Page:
Make sure that you make your budget work on paper. That’s the only way you have a chance of making it work inn real life.

Are Your Goals Relevant?

If your goal isn’t truly in line with your personal values then you’re not likely to make a budget and stick to it. Saving for a family vacation is relevant if you all enjoy traveling and you believe that such experiences are valuable individually and collectively. It’s worth it to you to stick to your budget because you believe in the larger goal it will allow you to accomplish.

If, on the other hand, you don’t actually enjoy traveling but you think you “should” because it’s “good for the kids” then you might self-sabotage your budget without intending too. Go back to the “why” that you looked at earlier and make sure that the answer aligns with all of your loftier ideals in life.

Place Time-Boundaries on Goals

As you set the specifics of your goal, you will want to limit it with time. The aforementioned three years of saving is a good example.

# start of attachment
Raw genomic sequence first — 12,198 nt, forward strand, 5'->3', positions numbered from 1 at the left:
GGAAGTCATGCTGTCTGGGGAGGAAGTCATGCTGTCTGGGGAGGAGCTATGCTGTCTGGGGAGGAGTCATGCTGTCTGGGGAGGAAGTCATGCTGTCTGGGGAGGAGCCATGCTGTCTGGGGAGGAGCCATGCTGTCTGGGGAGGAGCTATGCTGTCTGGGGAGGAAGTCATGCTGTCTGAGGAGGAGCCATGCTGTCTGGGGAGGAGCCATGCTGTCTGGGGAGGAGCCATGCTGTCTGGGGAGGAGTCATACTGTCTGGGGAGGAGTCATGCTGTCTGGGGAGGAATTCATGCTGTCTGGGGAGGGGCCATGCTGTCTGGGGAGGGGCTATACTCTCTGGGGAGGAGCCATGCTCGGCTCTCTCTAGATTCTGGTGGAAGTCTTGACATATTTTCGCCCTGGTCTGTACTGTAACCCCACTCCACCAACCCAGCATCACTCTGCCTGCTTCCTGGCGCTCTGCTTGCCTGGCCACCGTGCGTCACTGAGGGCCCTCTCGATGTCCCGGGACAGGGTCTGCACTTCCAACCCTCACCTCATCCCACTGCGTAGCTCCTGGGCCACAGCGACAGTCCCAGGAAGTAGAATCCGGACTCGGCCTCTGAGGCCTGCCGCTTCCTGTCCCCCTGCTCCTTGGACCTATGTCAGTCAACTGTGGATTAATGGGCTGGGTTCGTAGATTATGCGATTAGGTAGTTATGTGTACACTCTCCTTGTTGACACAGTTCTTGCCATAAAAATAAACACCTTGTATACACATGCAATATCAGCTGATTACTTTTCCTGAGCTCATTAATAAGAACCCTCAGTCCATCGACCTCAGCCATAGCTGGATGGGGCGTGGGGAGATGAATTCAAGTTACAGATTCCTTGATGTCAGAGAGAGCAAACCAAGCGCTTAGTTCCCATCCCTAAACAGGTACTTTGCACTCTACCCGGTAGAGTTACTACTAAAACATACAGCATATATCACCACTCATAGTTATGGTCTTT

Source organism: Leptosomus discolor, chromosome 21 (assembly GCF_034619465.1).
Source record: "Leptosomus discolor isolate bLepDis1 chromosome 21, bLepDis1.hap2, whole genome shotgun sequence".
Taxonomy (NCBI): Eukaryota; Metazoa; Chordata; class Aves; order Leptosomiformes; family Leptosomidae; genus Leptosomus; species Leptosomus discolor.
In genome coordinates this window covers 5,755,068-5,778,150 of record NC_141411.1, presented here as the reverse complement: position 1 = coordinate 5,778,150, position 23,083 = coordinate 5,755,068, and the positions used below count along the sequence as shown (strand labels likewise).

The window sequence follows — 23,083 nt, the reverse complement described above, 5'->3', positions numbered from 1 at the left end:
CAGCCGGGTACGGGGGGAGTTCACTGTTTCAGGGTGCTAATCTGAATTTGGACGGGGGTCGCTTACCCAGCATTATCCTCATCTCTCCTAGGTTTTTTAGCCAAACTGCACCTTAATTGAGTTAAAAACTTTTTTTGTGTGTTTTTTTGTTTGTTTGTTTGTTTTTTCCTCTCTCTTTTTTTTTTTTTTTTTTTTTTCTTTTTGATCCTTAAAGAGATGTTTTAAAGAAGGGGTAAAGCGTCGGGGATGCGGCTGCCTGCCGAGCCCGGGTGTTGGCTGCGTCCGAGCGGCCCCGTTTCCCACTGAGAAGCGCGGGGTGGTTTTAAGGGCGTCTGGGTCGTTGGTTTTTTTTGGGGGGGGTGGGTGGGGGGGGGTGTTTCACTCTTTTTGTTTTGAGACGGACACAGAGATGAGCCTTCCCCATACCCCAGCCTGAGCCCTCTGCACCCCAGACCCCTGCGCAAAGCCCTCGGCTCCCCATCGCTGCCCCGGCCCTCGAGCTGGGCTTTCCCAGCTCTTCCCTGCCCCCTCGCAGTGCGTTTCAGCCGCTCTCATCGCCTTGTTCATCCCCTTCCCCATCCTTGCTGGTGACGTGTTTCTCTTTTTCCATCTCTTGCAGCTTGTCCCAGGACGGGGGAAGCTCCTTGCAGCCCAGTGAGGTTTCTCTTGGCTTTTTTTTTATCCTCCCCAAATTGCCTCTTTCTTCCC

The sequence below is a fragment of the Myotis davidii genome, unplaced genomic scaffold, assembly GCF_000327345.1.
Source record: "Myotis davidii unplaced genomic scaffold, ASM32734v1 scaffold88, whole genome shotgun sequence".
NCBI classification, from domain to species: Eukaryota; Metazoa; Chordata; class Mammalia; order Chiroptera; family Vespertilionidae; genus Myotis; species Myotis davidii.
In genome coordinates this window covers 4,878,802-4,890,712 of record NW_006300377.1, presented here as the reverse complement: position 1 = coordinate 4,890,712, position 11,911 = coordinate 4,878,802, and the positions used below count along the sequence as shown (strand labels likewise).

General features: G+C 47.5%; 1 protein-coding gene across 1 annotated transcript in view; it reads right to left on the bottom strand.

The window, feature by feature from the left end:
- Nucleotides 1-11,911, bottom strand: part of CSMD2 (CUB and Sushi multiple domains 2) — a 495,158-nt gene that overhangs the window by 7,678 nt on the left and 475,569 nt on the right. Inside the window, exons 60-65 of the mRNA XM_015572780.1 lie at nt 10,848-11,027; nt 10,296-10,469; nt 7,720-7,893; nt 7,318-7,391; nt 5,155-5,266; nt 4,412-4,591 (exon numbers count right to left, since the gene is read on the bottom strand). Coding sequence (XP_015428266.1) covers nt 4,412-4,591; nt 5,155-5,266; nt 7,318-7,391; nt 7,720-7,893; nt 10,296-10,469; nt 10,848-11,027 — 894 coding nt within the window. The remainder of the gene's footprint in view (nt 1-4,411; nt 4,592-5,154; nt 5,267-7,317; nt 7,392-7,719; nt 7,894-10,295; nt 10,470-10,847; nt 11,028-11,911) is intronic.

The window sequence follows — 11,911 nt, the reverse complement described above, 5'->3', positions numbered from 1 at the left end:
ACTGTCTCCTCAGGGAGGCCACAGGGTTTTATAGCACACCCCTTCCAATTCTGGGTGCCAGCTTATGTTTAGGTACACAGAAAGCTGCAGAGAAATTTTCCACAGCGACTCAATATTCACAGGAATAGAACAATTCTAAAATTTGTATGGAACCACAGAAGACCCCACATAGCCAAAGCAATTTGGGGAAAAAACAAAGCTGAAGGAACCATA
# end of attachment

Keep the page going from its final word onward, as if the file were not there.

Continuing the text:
You can set time boundaries even if your budget goals seem looser. For example, “I want to create a budget that will allow me to save money so that I have a cushion for the future.” Make that more specific. How much do you want to have? By when do you want to have it? How can you break down that budget into annual and monthly goals?

For example, “I want to retire at 65 with $500,000 in my savings account. I am 35. That means I need to save $500,000 in 30 years, which is about $16,700 per year or $1388 per month.” This lets you know that you need to set a budget that will allow you to save $1388 within a one- month time frame.

2. Write Out Your Goal and Post It